Medicating rather than living healthily is an expensive trend

Health care investment doesn't necessarily mean healthier populations writes Rob Wynen

It’s not often that I get asked to meet with someone to discuss what my job is like and if I could give any words of wisdom to students looking at getting into the health and fitness profession, so getting two in one week was a bit strange. 

Maybe it’s a sign I’m getting old and must’ve gained some insight into the industry over my years of experience (the latter is debatable). 

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The conversations with the students, both in their twenties and from Bowen, left me a bit worried. Their assumptions about future trends goes something like this: people are getting older, obesity and many associated diseases are on the rise, fitness is shown to be the best cure/preventative measure for many of these ailments, therefor there will be lots of demand for professionals in the health and fitness industry.  

It was the same logic that led me down the path of kinesiology and exercise physiology, but it is faulty logic.

Preventative health has pretty much been at a standstill in Canada, or more accurately, has never really taken off.  Inactivity and poor food consumption are up, as are medical interventions. 

In Canada we spend about $4,600 per person/year on medical intervention and yet our life expectancy — 81.96 years — is pretty close to that of Chile where the medical costs add up to $1,700. (Chile has a life expectancy of 81.5 years).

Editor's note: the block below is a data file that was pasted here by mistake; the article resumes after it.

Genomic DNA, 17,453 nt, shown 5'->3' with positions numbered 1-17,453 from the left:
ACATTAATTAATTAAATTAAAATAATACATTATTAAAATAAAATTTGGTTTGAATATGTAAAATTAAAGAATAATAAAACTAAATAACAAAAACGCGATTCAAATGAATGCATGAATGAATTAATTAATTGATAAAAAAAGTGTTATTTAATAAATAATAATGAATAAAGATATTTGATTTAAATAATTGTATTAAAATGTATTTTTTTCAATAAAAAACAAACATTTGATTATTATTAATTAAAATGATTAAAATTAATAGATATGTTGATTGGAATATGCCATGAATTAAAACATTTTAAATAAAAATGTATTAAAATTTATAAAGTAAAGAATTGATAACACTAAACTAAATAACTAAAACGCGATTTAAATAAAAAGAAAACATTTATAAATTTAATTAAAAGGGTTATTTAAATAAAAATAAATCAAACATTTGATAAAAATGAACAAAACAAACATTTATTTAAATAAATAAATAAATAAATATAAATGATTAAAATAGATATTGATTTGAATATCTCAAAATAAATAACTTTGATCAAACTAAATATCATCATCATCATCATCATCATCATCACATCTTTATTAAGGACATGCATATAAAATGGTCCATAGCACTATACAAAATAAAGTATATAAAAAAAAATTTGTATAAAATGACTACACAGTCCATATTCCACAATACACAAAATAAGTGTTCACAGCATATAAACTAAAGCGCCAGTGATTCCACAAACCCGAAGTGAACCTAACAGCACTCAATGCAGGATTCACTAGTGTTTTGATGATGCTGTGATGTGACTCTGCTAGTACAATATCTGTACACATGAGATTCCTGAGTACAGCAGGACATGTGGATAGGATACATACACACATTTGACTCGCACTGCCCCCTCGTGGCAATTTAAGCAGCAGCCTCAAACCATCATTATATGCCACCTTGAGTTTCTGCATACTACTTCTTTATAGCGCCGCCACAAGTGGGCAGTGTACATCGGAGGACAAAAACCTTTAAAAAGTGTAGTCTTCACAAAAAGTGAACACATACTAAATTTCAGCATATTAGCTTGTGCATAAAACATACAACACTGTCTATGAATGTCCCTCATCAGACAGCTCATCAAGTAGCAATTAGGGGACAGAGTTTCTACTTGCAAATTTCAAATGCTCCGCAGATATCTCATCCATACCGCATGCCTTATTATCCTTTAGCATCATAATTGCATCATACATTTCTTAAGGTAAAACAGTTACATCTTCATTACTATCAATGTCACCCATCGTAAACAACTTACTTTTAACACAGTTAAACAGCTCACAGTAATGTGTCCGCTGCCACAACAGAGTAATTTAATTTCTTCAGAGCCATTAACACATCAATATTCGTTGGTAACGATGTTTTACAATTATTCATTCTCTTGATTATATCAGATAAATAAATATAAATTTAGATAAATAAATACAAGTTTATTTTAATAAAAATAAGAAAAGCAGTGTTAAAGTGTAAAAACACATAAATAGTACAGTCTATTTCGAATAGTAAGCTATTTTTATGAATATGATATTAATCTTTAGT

The country with the highest costs, not surprisingly, is the U.S.: $9,451 person/year. Here is the kicker: the life expectancy is there 78.9 years. That’s less than Chile, which spends five times less than the U.S.  

If you still believe a private “competitive” health care system gets better results, I would give your head a good shake. The relationship between how much we spend on our medical system and our outcomes is debatable. More is not always better, and often it is worse.  

One may want to question how a country like Chile manages to have similar health outcomes to a rich country like Canada. What is their secret?  

I believe much of it comes down to lifestyle: walking, eating less junk and leading a less frantic lifestyle. In short: preventative health. 

They don’t call it that, they just do it.  

Both of the students sitting in my office didn’t need much convincing. They know that there are some major flaws in our medical system, that health does not mean a trip to the doctor and that people who make healthier lifestyle choices tend to live longer and happier lives.  

Why not be part of such a profession?  

The sad fact is that most health professionals working outside of our medical system do very poorly financially.  It is a tough way to make a living — few people want to hear that the two-for-one burger night does not give one permission to eat two burgers or that walking to the ferry is a better choice than driving one’s car into the Cove, even if the muni is covering their parking costs.